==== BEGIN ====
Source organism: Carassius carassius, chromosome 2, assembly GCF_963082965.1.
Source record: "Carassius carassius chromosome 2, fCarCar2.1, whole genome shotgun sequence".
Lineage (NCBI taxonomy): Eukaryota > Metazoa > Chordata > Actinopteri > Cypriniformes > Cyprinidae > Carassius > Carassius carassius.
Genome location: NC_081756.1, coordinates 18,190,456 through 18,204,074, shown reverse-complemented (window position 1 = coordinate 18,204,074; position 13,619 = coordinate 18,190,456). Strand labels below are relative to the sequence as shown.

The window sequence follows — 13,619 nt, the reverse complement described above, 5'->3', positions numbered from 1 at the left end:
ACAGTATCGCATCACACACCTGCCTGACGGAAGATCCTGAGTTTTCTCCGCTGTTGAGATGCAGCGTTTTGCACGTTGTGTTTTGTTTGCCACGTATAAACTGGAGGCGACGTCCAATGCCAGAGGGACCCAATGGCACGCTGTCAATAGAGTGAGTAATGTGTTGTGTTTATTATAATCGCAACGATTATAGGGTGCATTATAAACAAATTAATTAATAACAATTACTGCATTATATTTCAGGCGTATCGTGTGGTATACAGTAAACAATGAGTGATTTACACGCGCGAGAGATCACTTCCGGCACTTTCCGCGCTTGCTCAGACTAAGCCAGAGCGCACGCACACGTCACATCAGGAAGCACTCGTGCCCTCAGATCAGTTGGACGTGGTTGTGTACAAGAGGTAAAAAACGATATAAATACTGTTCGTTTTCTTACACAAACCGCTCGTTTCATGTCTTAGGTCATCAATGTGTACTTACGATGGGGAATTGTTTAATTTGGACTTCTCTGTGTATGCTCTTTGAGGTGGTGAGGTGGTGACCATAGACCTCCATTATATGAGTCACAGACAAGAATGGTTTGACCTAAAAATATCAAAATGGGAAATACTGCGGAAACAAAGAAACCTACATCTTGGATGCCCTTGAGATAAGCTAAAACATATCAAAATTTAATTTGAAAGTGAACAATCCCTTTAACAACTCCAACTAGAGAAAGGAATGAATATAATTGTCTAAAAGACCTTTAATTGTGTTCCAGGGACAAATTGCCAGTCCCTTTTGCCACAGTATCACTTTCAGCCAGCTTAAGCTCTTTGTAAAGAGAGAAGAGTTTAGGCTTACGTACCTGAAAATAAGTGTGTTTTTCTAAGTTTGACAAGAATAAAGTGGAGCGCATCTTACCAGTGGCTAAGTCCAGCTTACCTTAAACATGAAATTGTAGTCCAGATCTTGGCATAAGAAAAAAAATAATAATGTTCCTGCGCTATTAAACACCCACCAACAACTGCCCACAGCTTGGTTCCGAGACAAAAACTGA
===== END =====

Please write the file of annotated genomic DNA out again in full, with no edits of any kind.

Source organism: Carassius carassius, chromosome 2, assembly GCF_963082965.1.
Source record: "Carassius carassius chromosome 2, fCarCar2.1, whole genome shotgun sequence".
Lineage (NCBI taxonomy): Eukaryota > Metazoa > Chordata > Actinopteri > Cypriniformes > Cyprinidae > Carassius > Carassius carassius.
Genome location: NC_081756.1, coordinates 18,190,456 through 18,204,074, shown reverse-complemented (window position 1 = coordinate 18,204,074; position 13,619 = coordinate 18,190,456). Strand labels below are relative to the sequence as shown.

The window sequence follows — 13,619 nt, the reverse complement described above, 5'->3', positions numbered from 1 at the left end:
ACAGTATCGCATCACACACCTGCCTGACGGAAGATCCTGAGTTTTCTCCGCTGTTGAGATGCAGCGTTTTGCACGTTGTGTTTTGTTTGCCACGTATAAACTGGAGGCGACGTCCAATGCCAGAGGGACCCAATGGCACGCTGTCAATAGAGTGAGTAATGTGTTGTGTTTATTATAATCGCAACGATTATAGGGTGCATTATAAACAAATTAATTAATAACAATTACTGCATTATATTTCAGGCGTATCGTGTGGTATACAGTAAACAATGAGTGATTTACACGCGCGAGAGATCACTTCCGGCACTTTCCGCGCTTGCTCAGACTAAGCCAGAGCGCACGCACACGTCACATCAGGAAGCACTCGTGCCCTCAGATCAGTTGGACGTGGTTGTGTACAAGAGGTAAAAAACGATATAAATACTGTTCGTTTTCTTACACAAACCGCTCGTTTCATGTCTTAGGTCATCAATGTGTACTTACGATGGGGAATTGTTTAATTTGGACTTCTCTGTGTATGCTCTTTGAGGTGGTGAGGTGGTGACCATAGACCTCCATTATATGAGTCACAGACAAGAATGGTTTGACCTAAAAATATCAAAATGGGAAATACTGCGGAAACAAAGAAACCTACATCTTGGATGCCCTTGAGATAAGCTAAAACATATCAAAATTTAATTTGAAAGTGAACAATCCCTTTAACAACTCCAACTAGAGAAAGGAATGAATATAATTGTCTAAAAGACCTTTAATTGTGTTCCAGGGACAAATTGCCAGTCCCTTTTGCCACAGTATCACTTTCAGCCAGCTTAAGCTCTTTGTAAAGAGAGAAGAGTTTAGGCTTACGTACCTGAAAATAAGTGTGTTTTTCTAAGTTTGACAAGAATAAAGTGGAGCGCATCTTACCAGTGGCTAAGTCCAGCTTACCTTAAACATGAAATTGTAGTCCAGATCTTGGCATAAGAAAAAAAATAATAATGTTCCTGCGCTATTAAACACCCACCAACAACTGCCCACAGCTTGGTTCCGAGACAAAAACTGA